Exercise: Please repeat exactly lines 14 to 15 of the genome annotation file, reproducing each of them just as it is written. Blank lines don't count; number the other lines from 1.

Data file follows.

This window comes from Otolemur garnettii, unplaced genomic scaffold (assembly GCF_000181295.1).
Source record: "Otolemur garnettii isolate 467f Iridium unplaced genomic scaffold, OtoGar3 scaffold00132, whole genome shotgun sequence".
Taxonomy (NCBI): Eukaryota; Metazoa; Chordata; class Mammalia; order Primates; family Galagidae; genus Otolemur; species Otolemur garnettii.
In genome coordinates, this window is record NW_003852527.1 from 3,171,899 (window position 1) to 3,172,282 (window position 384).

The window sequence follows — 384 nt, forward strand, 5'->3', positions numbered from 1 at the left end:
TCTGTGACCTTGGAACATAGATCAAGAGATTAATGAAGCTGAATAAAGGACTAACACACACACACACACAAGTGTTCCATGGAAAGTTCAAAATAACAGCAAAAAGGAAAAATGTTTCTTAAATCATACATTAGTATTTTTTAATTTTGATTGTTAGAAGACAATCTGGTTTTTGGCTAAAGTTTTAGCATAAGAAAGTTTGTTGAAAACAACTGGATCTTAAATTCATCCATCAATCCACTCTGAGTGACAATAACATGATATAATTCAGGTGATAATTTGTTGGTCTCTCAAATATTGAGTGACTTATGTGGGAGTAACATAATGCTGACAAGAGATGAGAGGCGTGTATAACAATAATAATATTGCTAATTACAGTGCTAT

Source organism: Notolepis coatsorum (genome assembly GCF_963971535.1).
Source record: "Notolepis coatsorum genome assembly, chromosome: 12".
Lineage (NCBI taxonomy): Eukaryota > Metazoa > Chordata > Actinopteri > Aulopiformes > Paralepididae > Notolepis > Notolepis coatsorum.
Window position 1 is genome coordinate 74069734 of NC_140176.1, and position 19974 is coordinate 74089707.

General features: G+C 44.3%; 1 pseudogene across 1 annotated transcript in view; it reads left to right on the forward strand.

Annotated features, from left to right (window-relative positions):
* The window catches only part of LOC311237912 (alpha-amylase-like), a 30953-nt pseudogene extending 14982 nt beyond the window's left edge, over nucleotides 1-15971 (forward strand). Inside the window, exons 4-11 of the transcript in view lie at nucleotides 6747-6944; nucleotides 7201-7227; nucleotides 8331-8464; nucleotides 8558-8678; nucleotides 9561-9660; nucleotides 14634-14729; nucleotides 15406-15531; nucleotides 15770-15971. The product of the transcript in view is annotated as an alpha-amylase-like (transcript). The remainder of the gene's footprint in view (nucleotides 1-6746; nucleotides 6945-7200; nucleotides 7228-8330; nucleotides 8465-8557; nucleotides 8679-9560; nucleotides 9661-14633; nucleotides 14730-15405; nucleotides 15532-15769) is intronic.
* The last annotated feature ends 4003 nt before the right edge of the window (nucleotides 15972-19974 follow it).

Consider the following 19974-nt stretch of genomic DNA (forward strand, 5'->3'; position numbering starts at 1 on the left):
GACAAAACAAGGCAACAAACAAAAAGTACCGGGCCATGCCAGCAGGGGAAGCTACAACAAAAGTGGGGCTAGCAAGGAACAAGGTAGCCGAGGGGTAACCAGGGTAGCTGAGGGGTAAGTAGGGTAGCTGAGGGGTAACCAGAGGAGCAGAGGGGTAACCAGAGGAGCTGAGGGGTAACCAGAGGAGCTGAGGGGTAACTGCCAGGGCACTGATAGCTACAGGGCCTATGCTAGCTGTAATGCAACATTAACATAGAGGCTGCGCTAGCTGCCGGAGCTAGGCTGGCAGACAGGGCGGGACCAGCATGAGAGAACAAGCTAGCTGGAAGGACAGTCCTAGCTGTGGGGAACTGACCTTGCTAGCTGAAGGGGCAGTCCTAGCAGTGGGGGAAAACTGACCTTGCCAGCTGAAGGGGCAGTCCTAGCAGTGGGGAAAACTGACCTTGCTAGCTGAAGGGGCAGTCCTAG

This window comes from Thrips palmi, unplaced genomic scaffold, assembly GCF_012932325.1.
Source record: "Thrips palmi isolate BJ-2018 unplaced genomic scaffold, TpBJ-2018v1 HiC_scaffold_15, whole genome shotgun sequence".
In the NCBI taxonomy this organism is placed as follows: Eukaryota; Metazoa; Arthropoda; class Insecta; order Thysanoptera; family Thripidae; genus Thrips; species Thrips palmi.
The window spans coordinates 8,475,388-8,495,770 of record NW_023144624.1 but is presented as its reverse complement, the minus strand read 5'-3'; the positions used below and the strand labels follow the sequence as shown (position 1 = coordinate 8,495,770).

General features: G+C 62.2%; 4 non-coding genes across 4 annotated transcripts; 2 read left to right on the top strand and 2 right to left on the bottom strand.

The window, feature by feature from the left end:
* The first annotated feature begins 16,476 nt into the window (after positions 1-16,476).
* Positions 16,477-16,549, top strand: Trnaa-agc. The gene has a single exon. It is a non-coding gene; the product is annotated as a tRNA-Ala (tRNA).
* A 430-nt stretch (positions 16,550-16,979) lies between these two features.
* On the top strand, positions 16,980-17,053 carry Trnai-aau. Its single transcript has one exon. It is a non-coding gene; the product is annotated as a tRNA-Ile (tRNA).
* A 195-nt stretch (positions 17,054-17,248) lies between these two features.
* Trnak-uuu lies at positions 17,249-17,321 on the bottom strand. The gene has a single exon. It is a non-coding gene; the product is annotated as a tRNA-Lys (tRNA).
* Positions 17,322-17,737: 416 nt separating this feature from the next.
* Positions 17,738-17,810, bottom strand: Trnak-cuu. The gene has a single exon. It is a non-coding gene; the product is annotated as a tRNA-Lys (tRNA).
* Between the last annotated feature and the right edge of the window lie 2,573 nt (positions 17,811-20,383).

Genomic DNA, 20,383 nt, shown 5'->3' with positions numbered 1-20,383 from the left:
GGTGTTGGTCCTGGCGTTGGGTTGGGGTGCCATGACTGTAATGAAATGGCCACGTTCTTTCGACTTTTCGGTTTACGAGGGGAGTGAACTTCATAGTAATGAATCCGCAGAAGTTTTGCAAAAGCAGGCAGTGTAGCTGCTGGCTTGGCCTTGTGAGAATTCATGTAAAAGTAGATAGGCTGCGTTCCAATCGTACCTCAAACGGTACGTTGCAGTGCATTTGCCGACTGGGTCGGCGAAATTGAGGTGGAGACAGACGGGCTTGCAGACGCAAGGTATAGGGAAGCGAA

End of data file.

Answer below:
* The last annotated feature ends 4003 nt before the right edge of the window (nucleotides 15972-19974 follow it).

Consider the following 19974-nt stretch of genomic DNA (forward strand, 5'->3'; position numbering starts at 1 on the left):